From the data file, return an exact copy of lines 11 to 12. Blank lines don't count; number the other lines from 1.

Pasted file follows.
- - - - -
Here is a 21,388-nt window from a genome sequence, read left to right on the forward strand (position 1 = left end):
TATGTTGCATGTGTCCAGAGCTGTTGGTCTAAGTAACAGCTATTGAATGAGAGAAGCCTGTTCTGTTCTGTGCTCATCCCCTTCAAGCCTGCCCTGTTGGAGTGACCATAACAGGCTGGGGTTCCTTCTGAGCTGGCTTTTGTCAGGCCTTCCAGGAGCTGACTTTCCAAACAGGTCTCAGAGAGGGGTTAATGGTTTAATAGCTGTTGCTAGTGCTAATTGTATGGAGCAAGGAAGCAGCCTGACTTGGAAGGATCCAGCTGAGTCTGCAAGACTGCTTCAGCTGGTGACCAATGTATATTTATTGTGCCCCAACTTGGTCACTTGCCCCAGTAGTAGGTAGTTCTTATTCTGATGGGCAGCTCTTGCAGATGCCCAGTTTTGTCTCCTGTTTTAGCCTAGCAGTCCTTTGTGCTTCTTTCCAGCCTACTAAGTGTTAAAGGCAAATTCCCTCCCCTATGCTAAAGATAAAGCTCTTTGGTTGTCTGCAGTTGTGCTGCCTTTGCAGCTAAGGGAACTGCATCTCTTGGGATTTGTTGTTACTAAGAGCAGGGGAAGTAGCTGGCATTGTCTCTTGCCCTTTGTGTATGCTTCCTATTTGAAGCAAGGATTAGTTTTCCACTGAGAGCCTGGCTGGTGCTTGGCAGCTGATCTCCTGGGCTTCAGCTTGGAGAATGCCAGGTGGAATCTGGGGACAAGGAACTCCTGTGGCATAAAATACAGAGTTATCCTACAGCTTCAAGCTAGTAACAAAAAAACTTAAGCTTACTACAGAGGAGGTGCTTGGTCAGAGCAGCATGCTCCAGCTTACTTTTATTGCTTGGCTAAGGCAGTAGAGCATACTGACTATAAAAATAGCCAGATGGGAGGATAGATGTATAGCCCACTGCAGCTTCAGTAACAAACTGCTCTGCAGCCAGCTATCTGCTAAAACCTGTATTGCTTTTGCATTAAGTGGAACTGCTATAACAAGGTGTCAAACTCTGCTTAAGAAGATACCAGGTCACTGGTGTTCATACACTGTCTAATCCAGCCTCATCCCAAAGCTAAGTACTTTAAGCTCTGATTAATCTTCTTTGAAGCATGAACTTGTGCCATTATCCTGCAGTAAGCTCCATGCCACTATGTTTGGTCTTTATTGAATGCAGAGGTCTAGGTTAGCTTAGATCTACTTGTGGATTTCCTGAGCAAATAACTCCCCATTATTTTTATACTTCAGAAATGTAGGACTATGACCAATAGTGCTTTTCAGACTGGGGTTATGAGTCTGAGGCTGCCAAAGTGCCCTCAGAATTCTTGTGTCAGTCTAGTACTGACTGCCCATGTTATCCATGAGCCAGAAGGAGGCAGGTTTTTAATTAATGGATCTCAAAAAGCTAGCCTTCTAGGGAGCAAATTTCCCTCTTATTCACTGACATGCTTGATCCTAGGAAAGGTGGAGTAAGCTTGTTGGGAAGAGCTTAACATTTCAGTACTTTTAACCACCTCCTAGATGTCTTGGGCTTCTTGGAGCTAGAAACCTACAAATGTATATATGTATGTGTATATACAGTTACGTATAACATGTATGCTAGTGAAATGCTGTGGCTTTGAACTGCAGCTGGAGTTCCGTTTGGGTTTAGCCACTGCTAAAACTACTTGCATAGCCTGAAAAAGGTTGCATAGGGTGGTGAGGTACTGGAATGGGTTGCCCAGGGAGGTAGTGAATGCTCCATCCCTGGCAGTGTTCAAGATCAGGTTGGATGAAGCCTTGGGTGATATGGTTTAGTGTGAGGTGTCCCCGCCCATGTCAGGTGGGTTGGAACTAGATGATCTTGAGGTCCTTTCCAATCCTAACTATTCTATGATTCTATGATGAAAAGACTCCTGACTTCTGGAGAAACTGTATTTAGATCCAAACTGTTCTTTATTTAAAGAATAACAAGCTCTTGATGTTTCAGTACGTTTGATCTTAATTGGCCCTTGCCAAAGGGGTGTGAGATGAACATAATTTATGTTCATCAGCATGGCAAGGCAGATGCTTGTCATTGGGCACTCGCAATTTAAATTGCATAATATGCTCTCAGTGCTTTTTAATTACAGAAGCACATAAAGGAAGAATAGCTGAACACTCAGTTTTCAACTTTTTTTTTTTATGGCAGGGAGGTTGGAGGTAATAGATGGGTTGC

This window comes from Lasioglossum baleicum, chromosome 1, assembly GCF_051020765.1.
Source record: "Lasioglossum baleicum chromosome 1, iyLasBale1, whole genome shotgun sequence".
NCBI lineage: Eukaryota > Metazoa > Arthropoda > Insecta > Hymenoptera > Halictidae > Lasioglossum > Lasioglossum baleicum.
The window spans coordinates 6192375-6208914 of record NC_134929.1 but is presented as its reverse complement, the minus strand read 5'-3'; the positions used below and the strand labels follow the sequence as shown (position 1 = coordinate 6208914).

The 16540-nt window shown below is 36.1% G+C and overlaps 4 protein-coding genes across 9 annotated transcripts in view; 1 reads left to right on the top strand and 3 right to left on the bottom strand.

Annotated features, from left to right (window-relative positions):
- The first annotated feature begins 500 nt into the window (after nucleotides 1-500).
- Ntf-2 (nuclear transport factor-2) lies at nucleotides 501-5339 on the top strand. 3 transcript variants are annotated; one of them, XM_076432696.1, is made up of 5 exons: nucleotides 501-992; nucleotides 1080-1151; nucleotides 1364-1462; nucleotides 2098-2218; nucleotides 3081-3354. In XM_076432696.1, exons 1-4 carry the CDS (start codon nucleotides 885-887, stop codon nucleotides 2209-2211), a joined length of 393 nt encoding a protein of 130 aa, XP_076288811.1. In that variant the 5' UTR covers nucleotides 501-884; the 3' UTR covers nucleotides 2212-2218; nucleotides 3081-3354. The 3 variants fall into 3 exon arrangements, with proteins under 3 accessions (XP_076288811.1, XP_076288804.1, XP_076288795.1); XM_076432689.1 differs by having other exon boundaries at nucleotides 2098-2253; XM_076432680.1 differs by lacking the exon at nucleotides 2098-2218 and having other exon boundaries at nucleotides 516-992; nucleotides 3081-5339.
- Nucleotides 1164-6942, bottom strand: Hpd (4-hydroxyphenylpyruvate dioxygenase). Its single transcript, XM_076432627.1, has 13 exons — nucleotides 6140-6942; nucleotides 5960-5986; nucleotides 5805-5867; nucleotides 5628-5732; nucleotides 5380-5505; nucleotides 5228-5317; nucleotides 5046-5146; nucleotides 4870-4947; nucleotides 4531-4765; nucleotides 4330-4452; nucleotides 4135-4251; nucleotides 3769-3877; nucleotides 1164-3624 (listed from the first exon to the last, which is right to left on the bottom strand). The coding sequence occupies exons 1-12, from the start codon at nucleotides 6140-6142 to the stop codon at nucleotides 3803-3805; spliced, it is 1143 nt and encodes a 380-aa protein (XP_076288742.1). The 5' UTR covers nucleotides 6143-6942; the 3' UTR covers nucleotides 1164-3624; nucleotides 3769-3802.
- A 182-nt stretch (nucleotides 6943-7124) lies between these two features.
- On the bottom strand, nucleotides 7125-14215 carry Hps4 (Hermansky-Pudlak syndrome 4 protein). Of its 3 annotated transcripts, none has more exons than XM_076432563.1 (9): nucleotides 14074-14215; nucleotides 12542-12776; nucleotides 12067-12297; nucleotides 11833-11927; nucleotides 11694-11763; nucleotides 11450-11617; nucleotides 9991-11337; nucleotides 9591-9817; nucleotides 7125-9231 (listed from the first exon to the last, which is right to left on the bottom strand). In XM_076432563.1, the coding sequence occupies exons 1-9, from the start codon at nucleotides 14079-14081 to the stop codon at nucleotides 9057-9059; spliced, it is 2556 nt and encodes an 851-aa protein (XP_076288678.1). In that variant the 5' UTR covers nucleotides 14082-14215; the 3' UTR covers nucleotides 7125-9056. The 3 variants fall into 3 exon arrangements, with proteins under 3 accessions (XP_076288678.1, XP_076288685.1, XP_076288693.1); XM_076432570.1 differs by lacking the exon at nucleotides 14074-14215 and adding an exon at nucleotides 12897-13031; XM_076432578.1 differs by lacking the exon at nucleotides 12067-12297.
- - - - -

- Nucleotides 1164-6942, bottom strand: Hpd (4-hydroxyphenylpyruvate dioxygenase). Its single transcript, XM_076432627.1, has 13 exons — nucleotides 6140-6942; nucleotides 5960-5986; nucleotides 5805-5867; nucleotides 5628-5732; nucleotides 5380-5505; nucleotides 5228-5317; nucleotides 5046-5146; nucleotides 4870-4947; nucleotides 4531-4765; nucleotides 4330-4452; nucleotides 4135-4251; nucleotides 3769-3877; nucleotides 1164-3624 (listed from the first exon to the last, which is right to left on the bottom strand). The coding sequence occupies exons 1-12, from the start codon at nucleotides 6140-6142 to the stop codon at nucleotides 3803-3805; spliced, it is 1143 nt and encodes a 380-aa protein (XP_076288742.1). The 5' UTR covers nucleotides 6143-6942; the 3' UTR covers nucleotides 1164-3624; nucleotides 3769-3802.
- A 182-nt stretch (nucleotides 6943-7124) lies between these two features.